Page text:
Nature, Interrupted

Oct 7, 2013 by

We’d like to introduce Liza Rendon, an old friend from the great North West.  Liza is a second year student in the Master in Counseling Psychology program at Saint Martin’s University. Looking forward to working with veterans, active service members, and military families as a licensed marriage and family therapist. Undergrad is from The Evergreen State College, where a lot of her focus was on health and healing.  She is also a practicing therapeutic herbalist for over a decade, who attended the California School of Herbal Studies in 1999.

“The way one labels a human dilemma can crystallize a problem and make it chronic.”

-Jay Haley, Problem Solving Therapy, (1976)

In Robert Whitaker’s Four Stories, found in his text, Anatomy of an Epidemic, 2010, (pp. 15-30), I noted how each person in the case study were diagnosed and prescribed psychiatric medications during Erik Erickson’s “Intimacy versus Isolation,” psychosocial crisis stage, seen between 18 – 40 years of age.  Although this is a broad age range, most of the individuals in the case study were diagnosed by his/her health care provider during his/her early “college years.”  I noticed the same age theme, of mental changes in the fictional and non-fictional characters, in films Girl Interrupted (Kaysen, Susanna & Mangold, James, 1999), Prozac Nation (Wurtzel, Elizabeth et al., 2001), and Shine (Sardi, Jan & Hicks, Scott, 1996) – all portrayals, seemed to be impacted around the same, “college years” age range.

After reading the 2007 featured article, The Media and the Chemical Imbalance Theory of Depression, by Jonathan Leo and Jeffrey R. Lacasse, it occurred to me, there has been a lack of recognition with credence, toward any natural process or cyclic movement in the human brain, and the impacts of such on the mental being.  The article noted that even psychopharmacology pioneer, Joseph J. Schildkraut (1934–2006), acknowledged, it remains to be seen if naturally occurring flux in our neurotransmitter levels are such a reason for the wax and wane in one’s temperament (Leo & Lacasse). Adding fuel to this fire, what I was struck with the most from this article was how pharmaceutical drugs such as Prozac or Paxil, were accepted and manufactured based on, “deductive reasoning” (Leo & Lacasse):

“…it had been known for several years that, at least in some people, the drug reserpine could lead to a depressed state.  Subsequent studies in rabbits showed that that reserpine causes reductions in serotonin.  Thus, putting the two facts together, deductive reasoning suggested that depression could be the result of too little serotonin.”

The shocking result, in my opinion, is prescribing providers could be interrupting natural responses, anMasturbatoryd although there is true goodness in people, I can not help but think how our society continues to push out what Ibelieve to be innate changes that must, or are suppose to occur.  Instead, entrusted prescribers are, “remedying the [unfounded] chemical imbalance that caused depression,” with such drugs as Zoloft, Paxil, etc. (Leo & Lacasse).  In other words, what if during certain periods of our life, such as the “college years,” we are supposed to be isolated, journal, create art, explore nature, a craft or skill, welcome the anima and animus, and or “release the shadow,” as Susanna Kaysen (Winona Ryder’s character) spoke of in the 1999 film, Girl Interrupted? What if Lisa, from the same film is right, that our neurotransmitter ebbs, are “gifts, that let us see the truth,” (Kaysen & Mangold, Girl Interrupted, 1999)?  What if it was okay, to be allowed to be sad, and with other options other than pharmaceuticals?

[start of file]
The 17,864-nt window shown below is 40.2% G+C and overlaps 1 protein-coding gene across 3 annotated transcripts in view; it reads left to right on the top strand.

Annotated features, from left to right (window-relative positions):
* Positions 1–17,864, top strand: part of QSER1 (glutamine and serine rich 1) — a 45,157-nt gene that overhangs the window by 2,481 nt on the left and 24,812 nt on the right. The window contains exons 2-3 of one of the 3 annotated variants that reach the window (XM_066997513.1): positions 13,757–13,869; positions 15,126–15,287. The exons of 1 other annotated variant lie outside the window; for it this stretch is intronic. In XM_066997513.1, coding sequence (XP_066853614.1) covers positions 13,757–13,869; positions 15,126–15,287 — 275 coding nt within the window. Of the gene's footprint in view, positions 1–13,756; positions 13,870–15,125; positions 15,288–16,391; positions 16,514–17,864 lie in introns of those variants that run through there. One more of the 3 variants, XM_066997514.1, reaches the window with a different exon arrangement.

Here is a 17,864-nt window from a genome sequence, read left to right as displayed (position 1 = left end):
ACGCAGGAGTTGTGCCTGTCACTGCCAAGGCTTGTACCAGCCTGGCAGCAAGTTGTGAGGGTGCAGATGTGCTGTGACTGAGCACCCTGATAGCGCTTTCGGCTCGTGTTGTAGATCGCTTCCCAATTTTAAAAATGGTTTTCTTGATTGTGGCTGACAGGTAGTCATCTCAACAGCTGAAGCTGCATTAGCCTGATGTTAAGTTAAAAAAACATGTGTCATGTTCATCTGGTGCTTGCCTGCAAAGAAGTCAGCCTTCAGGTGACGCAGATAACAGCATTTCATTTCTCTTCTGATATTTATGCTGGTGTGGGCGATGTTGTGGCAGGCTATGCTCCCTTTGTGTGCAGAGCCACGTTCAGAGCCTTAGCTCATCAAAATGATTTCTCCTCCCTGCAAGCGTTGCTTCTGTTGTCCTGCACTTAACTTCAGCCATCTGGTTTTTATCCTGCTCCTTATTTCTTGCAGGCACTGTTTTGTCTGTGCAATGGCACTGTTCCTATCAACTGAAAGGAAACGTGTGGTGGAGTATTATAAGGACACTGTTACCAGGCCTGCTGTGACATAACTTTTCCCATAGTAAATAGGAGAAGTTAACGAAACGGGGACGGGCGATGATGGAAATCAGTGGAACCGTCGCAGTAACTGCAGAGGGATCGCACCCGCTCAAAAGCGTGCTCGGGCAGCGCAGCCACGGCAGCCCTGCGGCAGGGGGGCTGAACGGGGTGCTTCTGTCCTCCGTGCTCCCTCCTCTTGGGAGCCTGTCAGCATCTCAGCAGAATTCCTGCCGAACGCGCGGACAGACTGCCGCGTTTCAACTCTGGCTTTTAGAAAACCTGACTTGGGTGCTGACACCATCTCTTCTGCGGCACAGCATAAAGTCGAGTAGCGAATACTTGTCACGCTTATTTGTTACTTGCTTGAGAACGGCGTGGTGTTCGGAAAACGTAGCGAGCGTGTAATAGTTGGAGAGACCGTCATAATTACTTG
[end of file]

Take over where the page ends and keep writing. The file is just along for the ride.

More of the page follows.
In argument, I believe some pharmaceuticals have historically shown to be beneficial, and have a place in medicine. More so, I believe so do protective behaviors such as, shyness, grief, or the act of sleeping for repair and recovery has a significant place in medicine (maybe this means redefining what “medicine” is).  Better put from required reading, Will Hall’s, Harm Reduction Guide to Coming Off Psychiatric Drugs, (p.14), “They [psychiatric medications] are best understood as tools…that sometimes [italics added] alleviate symptoms…and, [have the possibility to] pave the way for change – but with significant risks for anyone who takes them” (p. 14).

mentalTo conclude, we (our Western society) have been taught and shown via medical professionals, media, marketing, etc., that we can have a mental illness; and what our culture has not been taught is, “illness” could be founded in natural life changes, as part of our growth.

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